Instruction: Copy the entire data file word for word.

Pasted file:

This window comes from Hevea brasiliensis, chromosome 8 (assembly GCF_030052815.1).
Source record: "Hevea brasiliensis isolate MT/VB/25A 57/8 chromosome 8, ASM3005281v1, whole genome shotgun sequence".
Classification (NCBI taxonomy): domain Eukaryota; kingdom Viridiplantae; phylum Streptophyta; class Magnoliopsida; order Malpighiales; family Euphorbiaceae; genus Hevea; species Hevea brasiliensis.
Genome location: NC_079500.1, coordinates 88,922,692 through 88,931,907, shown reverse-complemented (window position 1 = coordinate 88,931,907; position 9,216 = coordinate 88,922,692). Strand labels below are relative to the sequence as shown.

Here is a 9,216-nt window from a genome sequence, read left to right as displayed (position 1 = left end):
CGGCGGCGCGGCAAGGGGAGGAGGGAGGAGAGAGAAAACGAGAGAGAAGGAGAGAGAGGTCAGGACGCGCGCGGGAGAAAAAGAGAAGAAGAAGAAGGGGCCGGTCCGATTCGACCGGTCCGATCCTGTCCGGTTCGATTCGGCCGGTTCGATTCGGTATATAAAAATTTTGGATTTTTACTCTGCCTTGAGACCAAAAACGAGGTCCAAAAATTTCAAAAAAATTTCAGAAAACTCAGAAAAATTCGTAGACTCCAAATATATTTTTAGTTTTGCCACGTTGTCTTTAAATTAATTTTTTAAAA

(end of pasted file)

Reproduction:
This window comes from Hevea brasiliensis, chromosome 8 (assembly GCF_030052815.1).
Source record: "Hevea brasiliensis isolate MT/VB/25A 57/8 chromosome 8, ASM3005281v1, whole genome shotgun sequence".
Classification (NCBI taxonomy): domain Eukaryota; kingdom Viridiplantae; phylum Streptophyta; class Magnoliopsida; order Malpighiales; family Euphorbiaceae; genus Hevea; species Hevea brasiliensis.
Genome location: NC_079500.1, coordinates 88,922,692 through 88,931,907, shown reverse-complemented (window position 1 = coordinate 88,931,907; position 9,216 = coordinate 88,922,692). Strand labels below are relative to the sequence as shown.

Here is a 9,216-nt window from a genome sequence, read left to right as displayed (position 1 = left end):
CGGCGGCGCGGCAAGGGGAGGAGGGAGGAGAGAGAAAACGAGAGAGAAGGAGAGAGAGGTCAGGACGCGCGCGGGAGAAAAAGAGAAGAAGAAGAAGGGGCCGGTCCGATTCGACCGGTCCGATCCTGTCCGGTTCGATTCGGCCGGTTCGATTCGGTATATAAAAATTTTGGATTTTTACTCTGCCTTGAGACCAAAAACGAGGTCCAAAAATTTCAAAAAAATTTCAGAAAACTCAGAAAAATTCGTAGACTCCAAATATATTTTTAGTTTTGCCACGTTGTCTTTAAATTAATTTTTTAAAA